I contributed to a debate today in the Houses of Parliament hosted by Lord Filkin and the South East England Forum on Ageing, which has been looking into the future of information and advice services for older people. Information and advice services are not the most high profile within the care and health world, but like many bits of the system that don’t get a huge amount of attention, they matter.
They matter because knowledge is power. The information we have about our options not only shapes our own choices: it shapes the services which are available too. That’s because people can only choose, and invest in, what they know about.
We live in a world where there are more support and healthcare choices than ever: hundreds of thousands of people with personal budgets and personal health budgets can choose to spend those budgets outside of traditional services. The increasing number of ‘self-funders’ who have to pay for their own care can choose from a market of support services which includes some innovative start ups. Thousands now can also choose a widening range of community and asset-based models like Shared Lives and Homeshare
But for some, there are also fewer choices than ever: austerity has seen over a million people with no support at all and almost all social care cuts fell on poorest areas according to a Guardian newspaper report.
So the first conversation someone has with their local council or NHS is crucial. Information and advice services are not a passive pipeline through which information flows, they are the first place where someone’s relationship with services and ideas of what’s possible are shaped.
So whereas some information services see their role as ‘signposting’ people to (an often diminishing number of stretched) services, a Local Area Coordinator’s role is to help someone to think about what a good life looks like to them, before thinking about the best way to achieve it. That may involve drawing on services, but equally it might start with building or rebuilding relationships with a whole range of people around them. Local Area Coordination is explicit in its goal not just to support individuals to have better planning conversations and make better individual choices, but also to reshape services and communities around those choices.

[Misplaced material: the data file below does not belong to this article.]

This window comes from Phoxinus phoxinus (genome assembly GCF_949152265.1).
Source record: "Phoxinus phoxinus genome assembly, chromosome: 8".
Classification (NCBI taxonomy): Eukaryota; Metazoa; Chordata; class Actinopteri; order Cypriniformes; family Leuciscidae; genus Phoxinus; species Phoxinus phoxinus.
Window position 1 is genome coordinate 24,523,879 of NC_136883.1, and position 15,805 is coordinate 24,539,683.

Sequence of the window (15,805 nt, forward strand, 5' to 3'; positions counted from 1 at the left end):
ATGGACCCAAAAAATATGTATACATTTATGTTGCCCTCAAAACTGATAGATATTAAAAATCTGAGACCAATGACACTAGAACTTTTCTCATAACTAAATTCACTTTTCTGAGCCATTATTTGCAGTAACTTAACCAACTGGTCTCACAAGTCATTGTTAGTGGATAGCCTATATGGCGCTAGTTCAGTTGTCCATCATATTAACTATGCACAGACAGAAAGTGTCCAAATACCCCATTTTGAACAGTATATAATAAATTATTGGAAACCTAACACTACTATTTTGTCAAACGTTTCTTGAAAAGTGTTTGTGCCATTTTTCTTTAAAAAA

We are at the sharp end of this relationship between knowledge and power at Shared Lives Plus, because our members offer two ways for people to form supportive households which are both under-offered and under-used. Shared Lives and Homeshare could be offered to everyone, but are currently offered only by those information services which think outside the box and start with the good life question. Approaches which are used by a small group only attract small development budgets: this is one of the self-fulfilling prophecies that I argue in my book are hard-wired into our system, promoting endless tweaking to the most-used models but stifling more radical change.
After the death of her husband, Rosemary became lonely and by the time she came across services’ radar, she was increasingly depressed and struggling with independent living in her own home. The information she offered at that point, but also the way in which it is offered, are likely to have huge implications for what happens next:
- Someone offering advice from a medical perspective is likely to focus on relieving the symptoms of her depression. This may be a discussion about medicines and talking therapies.
- Information could focus on practical support, as Rosemary loses confidence to do things for herself, but that support could contain as many risks to her independence as benefits, if others start doing things for Rosemary that she could start doing again for herself.
- Information given via the VCSE sector, or a social prescribing scheme, might be more likely to link Rosemary to charitable befriending services, transport and local activities.
- Someone who understands the model could link Rosemary to a Homeshare organisation, but even in areas where Homeshare is available, that might depend not just on its availability, but also on information services’ curiosity about new models and attitudes to real and perceived risk.
Those would be very different journeys. They are all shaped by the information that Rosemary is offered in the crucial first conversations she has with those offering help, and the ability of the person giving her information to find out what a good life looks like from Rosemary’s point of view.
The more we can get recognition for this illness the better